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What’s helping drive wage increases for low-wage workers?

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A busboy serves water to an outside diner on April 2, 2021, in San Francisco,

Wages for jobs like cooks, waiters and hotel clerks rose more than 8% in the first quarter of 2022 from a year earlier, according to the Bureau of Labor Statistics. Justin Sullivan/Getty Images

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The Bureau of Labor Statistics releases data on job openings and labor turnover on Tuesday, a measure of whether people are leaving their jobs.

Here’s what we know even before the data come out: Wages are rising, but inflation is also rising — by about 6.6% in March from a year earlier. So what does this mean for some of the lowest-paid workers and whether they stay in their jobs?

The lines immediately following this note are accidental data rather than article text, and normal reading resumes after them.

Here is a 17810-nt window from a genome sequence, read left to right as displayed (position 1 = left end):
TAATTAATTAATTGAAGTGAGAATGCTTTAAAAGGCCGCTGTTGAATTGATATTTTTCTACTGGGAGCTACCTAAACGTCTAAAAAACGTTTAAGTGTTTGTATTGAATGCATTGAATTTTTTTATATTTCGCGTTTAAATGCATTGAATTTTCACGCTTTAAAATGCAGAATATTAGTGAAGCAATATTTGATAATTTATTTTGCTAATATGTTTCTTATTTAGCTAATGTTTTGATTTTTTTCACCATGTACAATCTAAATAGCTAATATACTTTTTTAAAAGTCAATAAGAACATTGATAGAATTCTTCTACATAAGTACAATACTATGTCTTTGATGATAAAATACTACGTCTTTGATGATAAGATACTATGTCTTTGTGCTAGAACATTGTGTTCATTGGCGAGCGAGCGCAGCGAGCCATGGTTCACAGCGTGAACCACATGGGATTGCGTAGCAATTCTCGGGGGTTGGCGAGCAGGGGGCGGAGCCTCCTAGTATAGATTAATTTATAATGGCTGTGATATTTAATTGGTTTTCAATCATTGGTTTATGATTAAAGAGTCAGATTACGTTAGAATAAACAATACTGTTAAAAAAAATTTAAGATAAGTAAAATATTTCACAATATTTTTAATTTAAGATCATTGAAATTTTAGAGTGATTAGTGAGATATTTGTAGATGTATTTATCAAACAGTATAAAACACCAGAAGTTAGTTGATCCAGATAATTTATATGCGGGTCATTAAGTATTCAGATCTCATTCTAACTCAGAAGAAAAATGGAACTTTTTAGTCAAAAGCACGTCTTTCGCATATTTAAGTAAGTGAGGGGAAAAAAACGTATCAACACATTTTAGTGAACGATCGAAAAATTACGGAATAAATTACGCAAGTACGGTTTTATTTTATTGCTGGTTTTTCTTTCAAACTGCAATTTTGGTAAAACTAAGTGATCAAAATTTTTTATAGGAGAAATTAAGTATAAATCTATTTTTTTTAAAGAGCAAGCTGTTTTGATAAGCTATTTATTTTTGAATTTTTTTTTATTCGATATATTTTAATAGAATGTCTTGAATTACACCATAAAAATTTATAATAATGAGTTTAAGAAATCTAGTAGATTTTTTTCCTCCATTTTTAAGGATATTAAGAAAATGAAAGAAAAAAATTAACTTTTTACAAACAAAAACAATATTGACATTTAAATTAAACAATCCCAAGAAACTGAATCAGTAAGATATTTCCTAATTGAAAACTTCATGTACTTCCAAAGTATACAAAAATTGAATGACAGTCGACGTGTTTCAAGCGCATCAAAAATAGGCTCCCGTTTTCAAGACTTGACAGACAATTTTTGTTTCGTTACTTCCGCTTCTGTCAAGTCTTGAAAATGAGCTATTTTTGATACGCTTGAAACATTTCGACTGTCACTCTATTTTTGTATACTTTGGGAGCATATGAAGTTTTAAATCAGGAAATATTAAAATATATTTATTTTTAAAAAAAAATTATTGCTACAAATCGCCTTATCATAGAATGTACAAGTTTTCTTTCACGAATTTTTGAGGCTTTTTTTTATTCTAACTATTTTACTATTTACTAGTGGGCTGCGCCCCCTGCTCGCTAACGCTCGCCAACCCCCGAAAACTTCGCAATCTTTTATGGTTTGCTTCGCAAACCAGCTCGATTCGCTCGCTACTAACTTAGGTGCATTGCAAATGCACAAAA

Few sectors have been hit harder by the COVID-19 pandemic than leisure and hospitality.

“It’s more dangerous. People don’t want to work there as much,” said Betsey Stevenson, a professor of public policy and economics at the University of Michigan. “And when a job gets worse, wages have gotta go up.”

BLS data shows in the first quarter of this year, compensation for jobs like cooks, waiters and hotel clerks rose more than 8% from a year ago, nearly double the average increase for workers across the board. Many in the hospitality industry have switched jobs, Stevenson said.

“Those job changers, people entering new jobs, they’re the ones getting the big wage increases.”

And in many sectors, low-wage workers are less likely to have long-term contracts, said Thomas Hogan, a senior research faculty member at the American Institute for Economic Research.

“It’s an advantage in a tight labor market because it’s easier for them to switch to a higher paying job,” he said.

And higher wages, of course, can help defray the effects of inflation.

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